Those with ordinary skill in the art understand, however, that any type of a CPU may be utilized to embody the present invention, including those made by Hewlett Packard of Palo Alto, Calif., and IBM-compatible personal computers utilizing Intel microprocessor, which are available from several vendors (including IBM of Armonk, N.Y.). In addition, instead of a single processor, two or more processors (whether on a single chip or on separate chips) can be utilized. It is further envisioned that the CPU may be a complex instruction set computer (CISC) microprocessor, a reduced instruction set computing (RISC) microprocessor, a very long instruction word (VLIW) microprocessor, a processor implementing a combination of instruction sets, and the like.

FIG. 2 illustrates an exemplary instruction register 200 in accordance with an embodiment of the present invention. In accordance with an embodiment of the present invention, the arrows shown in FIG. 2 indicate the direction of data flow. In a further embodiment of the present invention, the instruction register 200 may be the instruction register 112 of FIG. 1. The instruction register 200 includes a shift register 202 and an update register 204. The shift register 202 receives data from the TAP controller (not shown) and provides data to the update register 204. The update register also receives data from a BIST controller (such as the BIST controller 106 of FIG. 1). The update register 204 sends data to a BIST controller (such as the BIST controller 106 of FIG. 1).

In one embodiment of the present invention, the shift register 202 and the update register 204 may be five bits wide each. For example, three bits may be utilized for March element, one bit for up/down, and one bit for inversion. The shift register 202 (or instruction shift register (ISR)) may be used to program on the fly from a chip test interface (such as an IEEE 1149.1 TAP controller) an instruction to be executed next while the current instruction is executing. In one embodiment of the present invention, the ISR may be located inside the test controller's clock domain (i.e., low frequency). The update register 204 (or dynamic instruction register (DIR)) may hold the instruction that is being executed. Furthermore, the BIST kernel may contain a finite state machine (FSM) to decide the instruction and send the control signals to the BIST address generator (such as 108 of FIG. 1), data generator (such as 104 of FIG. 1), and data comparator (e.g., to compare expected data and data received from the memory module being tested). In one embodiment of the present invention, the data comparator may be implemented inside the response checker. When the execution of an instruction is near completion, the FSM may send an update signal to the ISR. Upon receipt of the update signal, the content of the ISR register may be loaded into the DIR and the new instruction begins execution.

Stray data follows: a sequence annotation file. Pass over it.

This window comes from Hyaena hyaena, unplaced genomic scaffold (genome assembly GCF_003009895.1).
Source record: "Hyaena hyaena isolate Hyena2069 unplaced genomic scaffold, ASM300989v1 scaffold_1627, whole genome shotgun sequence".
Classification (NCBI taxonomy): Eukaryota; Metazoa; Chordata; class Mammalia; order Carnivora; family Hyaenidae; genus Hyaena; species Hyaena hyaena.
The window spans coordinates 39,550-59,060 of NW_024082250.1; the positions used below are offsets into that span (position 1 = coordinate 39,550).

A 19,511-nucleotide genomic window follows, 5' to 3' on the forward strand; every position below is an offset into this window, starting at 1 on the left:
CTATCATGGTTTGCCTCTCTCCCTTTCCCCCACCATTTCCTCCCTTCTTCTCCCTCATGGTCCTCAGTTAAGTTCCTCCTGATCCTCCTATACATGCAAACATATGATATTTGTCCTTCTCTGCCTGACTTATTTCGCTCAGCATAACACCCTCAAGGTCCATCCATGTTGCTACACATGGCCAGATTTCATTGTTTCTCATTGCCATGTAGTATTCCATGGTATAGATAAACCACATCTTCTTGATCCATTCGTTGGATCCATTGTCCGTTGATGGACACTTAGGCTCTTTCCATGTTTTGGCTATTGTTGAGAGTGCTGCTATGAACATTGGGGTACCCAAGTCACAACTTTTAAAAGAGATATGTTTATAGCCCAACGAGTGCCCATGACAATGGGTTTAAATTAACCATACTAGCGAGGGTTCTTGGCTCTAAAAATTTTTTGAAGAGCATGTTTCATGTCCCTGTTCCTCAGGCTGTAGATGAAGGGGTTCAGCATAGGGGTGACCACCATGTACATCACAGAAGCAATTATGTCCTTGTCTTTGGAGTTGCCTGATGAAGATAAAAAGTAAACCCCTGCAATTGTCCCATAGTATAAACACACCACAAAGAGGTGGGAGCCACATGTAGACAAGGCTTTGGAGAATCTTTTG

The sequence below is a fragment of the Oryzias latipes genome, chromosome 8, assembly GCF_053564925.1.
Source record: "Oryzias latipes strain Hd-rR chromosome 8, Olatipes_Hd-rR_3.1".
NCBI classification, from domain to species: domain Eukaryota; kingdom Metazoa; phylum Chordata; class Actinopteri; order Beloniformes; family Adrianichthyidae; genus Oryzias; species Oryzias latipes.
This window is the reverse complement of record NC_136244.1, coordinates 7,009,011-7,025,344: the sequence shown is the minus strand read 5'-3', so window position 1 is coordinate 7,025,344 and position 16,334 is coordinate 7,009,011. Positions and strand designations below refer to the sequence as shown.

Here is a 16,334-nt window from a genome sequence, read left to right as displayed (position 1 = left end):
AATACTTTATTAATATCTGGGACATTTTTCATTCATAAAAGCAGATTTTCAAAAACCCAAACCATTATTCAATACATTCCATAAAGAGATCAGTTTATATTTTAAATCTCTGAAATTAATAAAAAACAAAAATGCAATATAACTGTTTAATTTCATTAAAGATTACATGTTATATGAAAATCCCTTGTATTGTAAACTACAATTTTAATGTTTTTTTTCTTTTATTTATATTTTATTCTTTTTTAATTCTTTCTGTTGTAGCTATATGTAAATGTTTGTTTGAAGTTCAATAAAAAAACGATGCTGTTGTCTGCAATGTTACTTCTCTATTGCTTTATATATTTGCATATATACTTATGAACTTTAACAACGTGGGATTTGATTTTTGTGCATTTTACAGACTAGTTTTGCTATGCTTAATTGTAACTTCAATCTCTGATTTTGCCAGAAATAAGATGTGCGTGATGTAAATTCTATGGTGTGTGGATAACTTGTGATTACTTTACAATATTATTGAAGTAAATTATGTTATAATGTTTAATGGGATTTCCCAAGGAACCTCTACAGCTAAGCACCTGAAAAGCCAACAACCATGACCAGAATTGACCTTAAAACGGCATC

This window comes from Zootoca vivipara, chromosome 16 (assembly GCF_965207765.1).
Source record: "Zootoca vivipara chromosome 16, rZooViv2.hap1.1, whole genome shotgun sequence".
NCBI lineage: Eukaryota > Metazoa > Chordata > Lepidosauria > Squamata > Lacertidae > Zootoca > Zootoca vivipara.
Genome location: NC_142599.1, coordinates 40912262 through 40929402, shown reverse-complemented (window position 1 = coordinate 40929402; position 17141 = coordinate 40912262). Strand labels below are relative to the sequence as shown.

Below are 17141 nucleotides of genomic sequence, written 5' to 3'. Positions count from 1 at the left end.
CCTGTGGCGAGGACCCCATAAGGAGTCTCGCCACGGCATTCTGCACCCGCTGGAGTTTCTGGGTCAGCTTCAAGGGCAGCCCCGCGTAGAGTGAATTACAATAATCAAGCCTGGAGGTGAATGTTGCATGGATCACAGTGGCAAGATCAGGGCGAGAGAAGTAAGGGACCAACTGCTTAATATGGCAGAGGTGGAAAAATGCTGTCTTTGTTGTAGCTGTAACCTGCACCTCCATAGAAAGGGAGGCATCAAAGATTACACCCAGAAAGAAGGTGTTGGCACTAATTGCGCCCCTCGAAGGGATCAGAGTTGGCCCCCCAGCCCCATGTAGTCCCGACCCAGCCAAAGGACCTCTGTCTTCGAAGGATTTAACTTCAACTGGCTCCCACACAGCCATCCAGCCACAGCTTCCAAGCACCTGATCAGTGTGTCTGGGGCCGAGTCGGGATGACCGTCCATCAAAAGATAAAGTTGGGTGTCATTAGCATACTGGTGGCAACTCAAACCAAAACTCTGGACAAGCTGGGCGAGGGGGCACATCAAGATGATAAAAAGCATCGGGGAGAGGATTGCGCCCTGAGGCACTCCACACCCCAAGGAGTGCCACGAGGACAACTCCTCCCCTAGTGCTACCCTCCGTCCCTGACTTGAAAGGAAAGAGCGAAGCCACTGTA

In a further embodiment of the present invention, each of the shift register 202 and the update register 204 may be five bits wide. The first three bits may be utilized for March element such as:

001 W WO
010 R RO
011 RW ROW1
100 WR W0R0
101 RWR R0W1R1,